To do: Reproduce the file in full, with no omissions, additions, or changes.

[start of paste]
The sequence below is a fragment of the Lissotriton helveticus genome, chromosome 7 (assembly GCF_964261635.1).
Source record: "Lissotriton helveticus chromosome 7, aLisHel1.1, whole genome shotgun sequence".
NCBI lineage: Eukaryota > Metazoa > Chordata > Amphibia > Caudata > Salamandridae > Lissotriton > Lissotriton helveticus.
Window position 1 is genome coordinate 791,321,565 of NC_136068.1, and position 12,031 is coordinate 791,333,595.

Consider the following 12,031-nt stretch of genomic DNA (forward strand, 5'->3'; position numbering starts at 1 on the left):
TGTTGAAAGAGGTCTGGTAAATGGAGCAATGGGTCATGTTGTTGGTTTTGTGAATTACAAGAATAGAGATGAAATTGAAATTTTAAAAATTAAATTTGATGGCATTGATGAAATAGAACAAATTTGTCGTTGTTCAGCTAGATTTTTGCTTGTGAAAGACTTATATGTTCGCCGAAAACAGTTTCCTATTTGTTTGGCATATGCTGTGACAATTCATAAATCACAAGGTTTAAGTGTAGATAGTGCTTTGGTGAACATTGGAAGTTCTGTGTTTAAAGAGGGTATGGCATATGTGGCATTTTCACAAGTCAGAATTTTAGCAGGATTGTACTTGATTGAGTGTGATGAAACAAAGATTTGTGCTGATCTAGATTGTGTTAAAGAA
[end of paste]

The sequence below is a fragment of the Lissotriton helveticus genome, chromosome 7 (assembly GCF_964261635.1).
Source record: "Lissotriton helveticus chromosome 7, aLisHel1.1, whole genome shotgun sequence".
NCBI lineage: Eukaryota > Metazoa > Chordata > Amphibia > Caudata > Salamandridae > Lissotriton > Lissotriton helveticus.
Window position 1 is genome coordinate 791,321,565 of NC_136068.1, and position 12,031 is coordinate 791,333,595.

Consider the following 12,031-nt stretch of genomic DNA (forward strand, 5'->3'; position numbering starts at 1 on the left):
TGTTGAAAGAGGTCTGGTAAATGGAGCAATGGGTCATGTTGTTGGTTTTGTGAATTACAAGAATAGAGATGAAATTGAAATTTTAAAAATTAAATTTGATGGCATTGATGAAATAGAACAAATTTGTCGTTGTTCAGCTAGATTTTTGCTTGTGAAAGACTTATATGTTCGCCGAAAACAGTTTCCTATTTGTTTGGCATATGCTGTGACAATTCATAAATCACAAGGTTTAAGTGTAGATAGTGCTTTGGTGAACATTGGAAGTTCTGTGTTTAAAGAGGGTATGGCATATGTGGCATTTTCACAAGTCAGAATTTTAGCAGGATTGTACTTGATTGAGTGTGATGAAACAAAGATTTGTGCTGATCTAGATTGTGTTAAAGAA